Background: Current UK referral criteria stipulate that hoarseness should be persistent to merit 2 week wait (2WW) or urgent suspicion of cancer (USOC) referral. This study delineates patterns of hoarseness presentation with a view to assisting referral pathways, and whereby reassurance could be provided. Methods: A pre-existing database of patients referred with hoarseness under the urgent suspicion of cancer (USOC) category was analysed. Univariate and multivariate analyses were performed on a variety of demographic and comorbid features to produce odds ratios (OR) of features either related or not related to laryngeal cancer. Results: Of 698 consecutive hoarseness referrals were studied. In these referrals there were 506(73%) with persistent hoarseness and 192(27%) with intermittent hoarseness. The most significant patient variables related to laryngeal cancer were persistent hoarseness (OR 4.97), recreational drug use (OR 4.94), male gender (OR 4.01) and weight loss (OR 3.75). Significant patient variables present not related to laryngeal cancer diagnosis were intermittent hoarseness (OR 0.2), the presence of cough (OR 0.2), globus sensation (OR 0.25) and recent viral infection (OR 0.29). Conclusion: The strongest association with cancer is seen in patients that are persistently hoarse. Patients with fluctuating hoarseness do not need an “urgent suspicion of cancer” referral. Additional demographic referral information could help to streamline the referral of these patients, and reassure others.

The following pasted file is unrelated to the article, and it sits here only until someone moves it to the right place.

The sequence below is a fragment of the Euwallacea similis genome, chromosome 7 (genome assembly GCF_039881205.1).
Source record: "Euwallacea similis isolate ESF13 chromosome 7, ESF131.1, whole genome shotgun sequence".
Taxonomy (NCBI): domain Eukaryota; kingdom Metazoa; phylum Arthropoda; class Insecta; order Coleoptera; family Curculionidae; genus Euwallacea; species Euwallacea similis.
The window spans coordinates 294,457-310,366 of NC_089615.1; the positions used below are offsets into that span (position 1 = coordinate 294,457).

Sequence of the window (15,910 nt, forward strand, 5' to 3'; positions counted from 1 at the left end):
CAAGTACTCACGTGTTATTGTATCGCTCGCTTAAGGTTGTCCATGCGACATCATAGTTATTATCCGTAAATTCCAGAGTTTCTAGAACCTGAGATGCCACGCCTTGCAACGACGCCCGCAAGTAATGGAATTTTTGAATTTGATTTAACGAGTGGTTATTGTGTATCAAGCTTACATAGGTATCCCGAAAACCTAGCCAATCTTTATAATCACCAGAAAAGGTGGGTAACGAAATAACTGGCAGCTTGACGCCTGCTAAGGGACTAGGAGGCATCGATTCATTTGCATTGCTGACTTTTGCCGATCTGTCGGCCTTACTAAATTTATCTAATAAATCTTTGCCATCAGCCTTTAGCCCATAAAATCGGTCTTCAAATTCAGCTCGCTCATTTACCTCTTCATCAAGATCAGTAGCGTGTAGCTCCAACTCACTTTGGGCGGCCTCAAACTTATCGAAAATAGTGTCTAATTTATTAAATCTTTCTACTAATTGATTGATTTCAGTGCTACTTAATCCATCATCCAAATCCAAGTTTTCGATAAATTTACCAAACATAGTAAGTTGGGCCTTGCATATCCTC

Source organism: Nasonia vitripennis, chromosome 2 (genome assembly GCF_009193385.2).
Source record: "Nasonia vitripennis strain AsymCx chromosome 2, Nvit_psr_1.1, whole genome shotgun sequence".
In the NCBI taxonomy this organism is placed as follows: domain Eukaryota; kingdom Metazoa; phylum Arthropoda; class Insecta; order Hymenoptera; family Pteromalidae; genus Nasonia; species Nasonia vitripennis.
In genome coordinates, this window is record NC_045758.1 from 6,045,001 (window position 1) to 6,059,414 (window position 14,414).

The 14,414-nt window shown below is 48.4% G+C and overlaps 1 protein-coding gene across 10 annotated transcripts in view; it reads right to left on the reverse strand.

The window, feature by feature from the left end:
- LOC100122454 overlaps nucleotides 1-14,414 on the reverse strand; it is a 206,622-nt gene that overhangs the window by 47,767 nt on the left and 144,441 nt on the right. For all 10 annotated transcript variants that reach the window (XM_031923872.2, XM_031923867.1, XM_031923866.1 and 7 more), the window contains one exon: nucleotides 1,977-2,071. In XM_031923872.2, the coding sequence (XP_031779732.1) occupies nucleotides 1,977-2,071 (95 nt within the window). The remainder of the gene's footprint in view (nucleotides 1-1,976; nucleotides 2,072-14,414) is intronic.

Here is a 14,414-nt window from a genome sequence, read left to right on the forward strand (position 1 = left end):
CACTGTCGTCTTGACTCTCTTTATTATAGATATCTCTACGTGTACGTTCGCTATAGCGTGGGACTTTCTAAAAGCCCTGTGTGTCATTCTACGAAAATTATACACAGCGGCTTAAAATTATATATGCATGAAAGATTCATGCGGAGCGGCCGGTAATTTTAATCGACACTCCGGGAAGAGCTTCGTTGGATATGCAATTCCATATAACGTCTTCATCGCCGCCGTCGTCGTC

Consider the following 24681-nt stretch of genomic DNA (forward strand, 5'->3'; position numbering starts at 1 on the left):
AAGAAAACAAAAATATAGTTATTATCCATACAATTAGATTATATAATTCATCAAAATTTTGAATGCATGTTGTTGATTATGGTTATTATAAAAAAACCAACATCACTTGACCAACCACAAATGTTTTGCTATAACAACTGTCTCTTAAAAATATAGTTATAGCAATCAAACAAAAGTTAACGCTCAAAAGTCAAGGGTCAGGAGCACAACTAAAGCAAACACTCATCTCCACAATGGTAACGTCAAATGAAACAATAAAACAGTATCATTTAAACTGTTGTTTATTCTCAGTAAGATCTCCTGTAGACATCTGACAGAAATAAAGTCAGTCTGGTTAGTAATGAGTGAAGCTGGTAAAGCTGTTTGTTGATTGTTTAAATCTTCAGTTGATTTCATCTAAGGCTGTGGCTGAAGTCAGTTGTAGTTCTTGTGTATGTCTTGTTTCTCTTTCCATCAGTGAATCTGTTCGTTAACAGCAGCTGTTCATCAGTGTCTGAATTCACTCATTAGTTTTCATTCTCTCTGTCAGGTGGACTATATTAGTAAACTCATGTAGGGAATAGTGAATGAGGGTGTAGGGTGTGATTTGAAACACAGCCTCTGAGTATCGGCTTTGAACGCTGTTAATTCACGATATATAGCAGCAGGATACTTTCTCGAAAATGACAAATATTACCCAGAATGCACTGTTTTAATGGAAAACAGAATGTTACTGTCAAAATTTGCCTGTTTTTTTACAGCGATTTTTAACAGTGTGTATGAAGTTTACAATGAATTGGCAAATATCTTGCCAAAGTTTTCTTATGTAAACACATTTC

- laryngeal cancer